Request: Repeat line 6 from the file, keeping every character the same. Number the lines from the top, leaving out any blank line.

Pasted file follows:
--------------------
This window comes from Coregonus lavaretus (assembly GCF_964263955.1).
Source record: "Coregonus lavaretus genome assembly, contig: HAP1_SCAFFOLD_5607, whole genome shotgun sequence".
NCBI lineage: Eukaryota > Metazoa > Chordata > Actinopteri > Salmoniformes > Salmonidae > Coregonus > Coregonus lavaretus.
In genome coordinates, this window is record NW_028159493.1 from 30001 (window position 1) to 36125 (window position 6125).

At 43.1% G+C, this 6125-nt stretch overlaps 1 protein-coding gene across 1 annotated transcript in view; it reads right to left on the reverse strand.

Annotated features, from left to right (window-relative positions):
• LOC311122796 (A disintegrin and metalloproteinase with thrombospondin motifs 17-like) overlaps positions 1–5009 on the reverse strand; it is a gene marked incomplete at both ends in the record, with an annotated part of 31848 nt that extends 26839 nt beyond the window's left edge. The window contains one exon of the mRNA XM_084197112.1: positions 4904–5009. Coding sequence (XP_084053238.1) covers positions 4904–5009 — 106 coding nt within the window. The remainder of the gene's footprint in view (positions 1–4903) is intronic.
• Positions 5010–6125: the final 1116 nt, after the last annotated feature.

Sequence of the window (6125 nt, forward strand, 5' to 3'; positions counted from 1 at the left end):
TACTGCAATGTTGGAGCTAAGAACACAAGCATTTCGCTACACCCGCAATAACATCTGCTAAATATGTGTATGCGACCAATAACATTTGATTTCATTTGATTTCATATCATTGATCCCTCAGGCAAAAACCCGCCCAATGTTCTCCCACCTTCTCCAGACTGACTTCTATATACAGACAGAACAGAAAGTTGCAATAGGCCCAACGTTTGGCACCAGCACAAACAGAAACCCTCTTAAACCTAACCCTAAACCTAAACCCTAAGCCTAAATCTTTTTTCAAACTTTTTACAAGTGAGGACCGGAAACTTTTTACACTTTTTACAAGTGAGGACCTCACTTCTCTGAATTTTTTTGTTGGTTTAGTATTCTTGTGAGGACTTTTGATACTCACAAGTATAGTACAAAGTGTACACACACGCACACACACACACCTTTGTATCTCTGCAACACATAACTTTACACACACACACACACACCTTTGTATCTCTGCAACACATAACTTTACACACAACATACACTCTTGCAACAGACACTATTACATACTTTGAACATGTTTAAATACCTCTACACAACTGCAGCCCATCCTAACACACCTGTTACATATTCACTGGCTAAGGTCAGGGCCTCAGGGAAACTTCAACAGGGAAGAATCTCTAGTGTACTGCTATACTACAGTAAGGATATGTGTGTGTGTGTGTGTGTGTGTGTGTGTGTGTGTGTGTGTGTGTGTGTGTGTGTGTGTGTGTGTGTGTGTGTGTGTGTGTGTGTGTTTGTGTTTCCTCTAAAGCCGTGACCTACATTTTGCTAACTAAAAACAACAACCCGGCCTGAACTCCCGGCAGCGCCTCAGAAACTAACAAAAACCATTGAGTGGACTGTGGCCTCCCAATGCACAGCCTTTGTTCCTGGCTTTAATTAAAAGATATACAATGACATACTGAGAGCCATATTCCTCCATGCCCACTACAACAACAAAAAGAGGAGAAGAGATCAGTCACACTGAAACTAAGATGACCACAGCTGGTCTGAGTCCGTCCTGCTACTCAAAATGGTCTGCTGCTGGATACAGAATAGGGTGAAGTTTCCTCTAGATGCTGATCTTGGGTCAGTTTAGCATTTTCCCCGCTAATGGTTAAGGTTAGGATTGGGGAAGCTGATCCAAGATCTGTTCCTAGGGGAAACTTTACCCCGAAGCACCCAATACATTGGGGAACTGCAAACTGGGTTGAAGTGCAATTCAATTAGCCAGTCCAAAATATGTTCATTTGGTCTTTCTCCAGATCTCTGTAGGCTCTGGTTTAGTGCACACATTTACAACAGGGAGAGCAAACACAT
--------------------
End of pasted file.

Annotated features, from left to right (window-relative positions):